By Jamie Domenici of Salesforce
There are dozens of avenues small businesses can take to compete with their larger counterparts: innovative features, discounted prices, loyalty programs or slick advertising campaigns, to name just a few. While these are all important parts of the mix, “customer experience” is quickly becoming the competitive battlefield of the future. In fact, Gartner reports that 89% of companies now expect to compete mostly on the basis of experience (versus 36 percent four years ago).
Unfortunately, most growing businesses aren’t taking full advantage of the resources available to deliver exceptional customer experiences, according to recent research conducted by Harris Poll on behalf of Salesforce. More than 300 small business owners participated in the nationwide survey, which revealed several opportunities for small businesses to use technology to offer a better customer experience and leapfrog the competition. Below are some of the key findings from the survey:
Amping up the sales process can help small businesses offer better customer experiences from the start. For managing sales opportunities, email (39 percent) and spreadsheets (24 percent) top the list for small business owners’ go-to technologies. While these can be useful tools, they aren’t the most effective for sales. That’s because customer information can get outdated quickly, making it nearly impossible to provide a personalized and seamless customer experience. Small businesses can take customer experience to the next level by implementing a customer relationship management (CRM) solution. With a CRM solution, every sales rep will get access to the latest customer information, from anywhere and on any device, empowering them to put their best foot forward, right from the start.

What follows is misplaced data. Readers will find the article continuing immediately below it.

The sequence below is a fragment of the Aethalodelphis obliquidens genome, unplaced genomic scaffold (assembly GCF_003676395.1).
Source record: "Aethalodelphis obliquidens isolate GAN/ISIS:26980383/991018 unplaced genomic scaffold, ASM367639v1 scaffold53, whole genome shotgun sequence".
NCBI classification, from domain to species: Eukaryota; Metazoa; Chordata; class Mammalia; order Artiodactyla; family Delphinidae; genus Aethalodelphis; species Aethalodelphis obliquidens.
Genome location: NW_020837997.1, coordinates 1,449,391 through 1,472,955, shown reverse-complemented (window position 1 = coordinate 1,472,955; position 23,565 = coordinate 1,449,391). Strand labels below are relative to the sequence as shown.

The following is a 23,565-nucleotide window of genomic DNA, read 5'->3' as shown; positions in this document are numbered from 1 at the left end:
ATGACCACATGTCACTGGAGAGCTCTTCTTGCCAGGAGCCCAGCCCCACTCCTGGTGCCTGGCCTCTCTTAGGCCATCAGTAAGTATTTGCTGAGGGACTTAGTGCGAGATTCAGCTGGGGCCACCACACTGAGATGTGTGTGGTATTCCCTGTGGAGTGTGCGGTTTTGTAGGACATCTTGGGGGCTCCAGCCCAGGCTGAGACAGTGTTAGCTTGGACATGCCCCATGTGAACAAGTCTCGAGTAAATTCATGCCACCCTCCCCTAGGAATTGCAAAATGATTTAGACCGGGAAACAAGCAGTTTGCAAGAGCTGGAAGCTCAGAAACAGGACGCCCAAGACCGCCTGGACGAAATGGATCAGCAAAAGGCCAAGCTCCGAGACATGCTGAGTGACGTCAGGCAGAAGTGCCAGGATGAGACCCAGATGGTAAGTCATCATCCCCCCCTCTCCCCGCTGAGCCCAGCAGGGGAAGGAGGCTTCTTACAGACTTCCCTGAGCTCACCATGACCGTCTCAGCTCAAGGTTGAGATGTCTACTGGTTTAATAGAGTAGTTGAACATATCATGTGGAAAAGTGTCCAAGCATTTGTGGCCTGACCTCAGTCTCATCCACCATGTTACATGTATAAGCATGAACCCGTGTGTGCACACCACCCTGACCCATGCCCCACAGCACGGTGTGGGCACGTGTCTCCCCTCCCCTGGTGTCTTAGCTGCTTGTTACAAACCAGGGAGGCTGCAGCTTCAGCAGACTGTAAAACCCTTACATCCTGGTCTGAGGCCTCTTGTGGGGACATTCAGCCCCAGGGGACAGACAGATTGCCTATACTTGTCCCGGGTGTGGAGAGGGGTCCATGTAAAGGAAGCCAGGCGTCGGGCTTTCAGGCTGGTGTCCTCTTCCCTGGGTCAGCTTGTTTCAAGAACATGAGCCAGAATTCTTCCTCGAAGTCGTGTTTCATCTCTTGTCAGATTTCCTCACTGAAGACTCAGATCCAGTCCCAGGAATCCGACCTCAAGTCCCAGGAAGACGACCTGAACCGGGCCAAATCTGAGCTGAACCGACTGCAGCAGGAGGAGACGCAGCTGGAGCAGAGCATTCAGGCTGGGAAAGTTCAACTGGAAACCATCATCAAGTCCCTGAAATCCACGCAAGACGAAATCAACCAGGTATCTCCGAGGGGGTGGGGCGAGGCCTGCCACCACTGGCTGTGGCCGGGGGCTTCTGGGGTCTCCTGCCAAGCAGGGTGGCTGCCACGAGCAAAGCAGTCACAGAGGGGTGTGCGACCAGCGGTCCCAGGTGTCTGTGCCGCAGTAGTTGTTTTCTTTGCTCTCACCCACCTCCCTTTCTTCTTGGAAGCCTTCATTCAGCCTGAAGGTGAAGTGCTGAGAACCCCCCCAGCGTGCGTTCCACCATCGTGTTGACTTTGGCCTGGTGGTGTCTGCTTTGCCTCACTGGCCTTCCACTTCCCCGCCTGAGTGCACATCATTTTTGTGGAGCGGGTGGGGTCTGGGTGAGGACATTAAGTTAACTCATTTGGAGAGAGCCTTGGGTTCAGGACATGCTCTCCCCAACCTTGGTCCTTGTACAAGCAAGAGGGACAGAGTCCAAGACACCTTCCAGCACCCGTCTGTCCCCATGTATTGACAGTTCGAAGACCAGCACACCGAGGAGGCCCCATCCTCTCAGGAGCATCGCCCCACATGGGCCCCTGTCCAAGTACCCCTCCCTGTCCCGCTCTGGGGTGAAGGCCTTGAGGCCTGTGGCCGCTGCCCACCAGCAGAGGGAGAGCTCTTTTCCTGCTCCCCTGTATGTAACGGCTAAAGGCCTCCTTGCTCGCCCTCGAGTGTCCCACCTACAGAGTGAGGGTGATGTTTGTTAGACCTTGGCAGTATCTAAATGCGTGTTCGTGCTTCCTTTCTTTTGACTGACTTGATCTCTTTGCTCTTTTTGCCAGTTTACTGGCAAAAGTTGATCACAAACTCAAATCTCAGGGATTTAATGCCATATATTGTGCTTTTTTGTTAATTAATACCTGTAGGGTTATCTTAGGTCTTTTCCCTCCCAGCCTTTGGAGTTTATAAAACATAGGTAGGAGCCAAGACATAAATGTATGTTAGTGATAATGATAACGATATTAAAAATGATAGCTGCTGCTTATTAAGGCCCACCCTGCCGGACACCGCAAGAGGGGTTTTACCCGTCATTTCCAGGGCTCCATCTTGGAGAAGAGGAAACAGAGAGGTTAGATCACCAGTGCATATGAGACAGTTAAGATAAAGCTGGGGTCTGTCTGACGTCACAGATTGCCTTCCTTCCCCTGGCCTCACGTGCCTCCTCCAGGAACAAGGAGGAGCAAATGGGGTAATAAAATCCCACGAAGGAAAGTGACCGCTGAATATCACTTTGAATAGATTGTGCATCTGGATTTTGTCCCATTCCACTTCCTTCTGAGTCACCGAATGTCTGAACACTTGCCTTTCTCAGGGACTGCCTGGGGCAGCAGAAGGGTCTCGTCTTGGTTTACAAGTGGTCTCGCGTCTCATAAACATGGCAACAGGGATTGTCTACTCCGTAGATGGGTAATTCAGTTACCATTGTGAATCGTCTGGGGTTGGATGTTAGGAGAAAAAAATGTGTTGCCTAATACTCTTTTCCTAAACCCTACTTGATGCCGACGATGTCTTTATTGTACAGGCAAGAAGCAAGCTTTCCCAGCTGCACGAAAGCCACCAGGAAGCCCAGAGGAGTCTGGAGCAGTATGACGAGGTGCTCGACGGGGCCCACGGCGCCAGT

CRM helps small businesses improve experiences throughout the entire customer lifecycle. Many small business owners still rely on email (44 percent) and spreadsheets (41 percent) to track customer information across other parts of their business as well, which makes it difficult to ensure every employee has a complete view of every customer interaction, such as purchase histories or service requests. In fact, many (34 percent) still use a written customer ledger! Small businesses that upgrade to a CRM solution will have the ability to equip everyone in their company with the most up-to-date customer information and complete 360-degree views of customer relationships. This will enable every employee, across sales, service and marketing, to personalize their communication, predict what their customers want, and maintain the kind of 1-to-1 relationships that are key to offering a superior customer experience.
Automating processes can also improve customer relationships. According to the survey, not having enough time is one of the top business-related issues keeping small business owners up at night. Yet, less than half (49 percent) of small business owners are taking advantage of business process automation. What does that mean? It means that owners and their employees are often stuck doing menial, repetitive tasks — like paperwork — that take them away from more strategic, customer-oriented work. Small businesses that use automation for sales or marketing can work smarter than the competition and focus their teams on activities that move the needle with customers and improve long-term relationships.